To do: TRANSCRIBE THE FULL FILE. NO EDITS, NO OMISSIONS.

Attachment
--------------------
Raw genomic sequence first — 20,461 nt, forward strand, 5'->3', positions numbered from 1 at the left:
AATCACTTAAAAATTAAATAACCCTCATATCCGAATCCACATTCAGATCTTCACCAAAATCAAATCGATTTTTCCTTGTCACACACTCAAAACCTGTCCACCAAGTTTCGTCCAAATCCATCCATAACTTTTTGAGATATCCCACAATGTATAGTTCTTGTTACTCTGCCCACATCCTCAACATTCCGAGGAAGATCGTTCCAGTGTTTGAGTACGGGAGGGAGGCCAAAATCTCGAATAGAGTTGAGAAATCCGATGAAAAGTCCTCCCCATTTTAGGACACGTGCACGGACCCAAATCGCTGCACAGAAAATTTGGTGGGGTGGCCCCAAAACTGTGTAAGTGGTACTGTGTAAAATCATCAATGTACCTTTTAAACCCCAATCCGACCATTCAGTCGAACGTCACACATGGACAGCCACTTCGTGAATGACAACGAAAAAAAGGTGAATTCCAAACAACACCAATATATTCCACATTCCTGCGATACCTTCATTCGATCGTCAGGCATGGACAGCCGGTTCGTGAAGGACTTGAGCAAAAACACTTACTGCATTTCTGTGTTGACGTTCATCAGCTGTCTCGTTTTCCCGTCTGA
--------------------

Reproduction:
Raw genomic sequence first — 20,461 nt, forward strand, 5'->3', positions numbered from 1 at the left:
AATCACTTAAAAATTAAATAACCCTCATATCCGAATCCACATTCAGATCTTCACCAAAATCAAATCGATTTTTCCTTGTCACACACTCAAAACCTGTCCACCAAGTTTCGTCCAAATCCATCCATAACTTTTTGAGATATCCCACAATGTATAGTTCTTGTTACTCTGCCCACATCCTCAACATTCCGAGGAAGATCGTTCCAGTGTTTGAGTACGGGAGGGAGGCCAAAATCTCGAATAGAGTTGAGAAATCCGATGAAAAGTCCTCCCCATTTTAGGACACGTGCACGGACCCAAATCGCTGCACAGAAAATTTGGTGGGGTGGCCCCAAAACTGTGTAAGTGGTACTGTGTAAAATCATCAATGTACCTTTTAAACCCCAATCCGACCATTCAGTCGAACGTCACACATGGACAGCCACTTCGTGAATGACAACGAAAAAAAGGTGAATTCCAAACAACACCAATATATTCCACATTCCTGCGATACCTTCATTCGATCGTCAGGCATGGACAGCCGGTTCGTGAAGGACTTGAGCAAAAACACTTACTGCATTTCTGTGTTGACGTTCATCAGCTGTCTCGTTTTCCCGTCTGA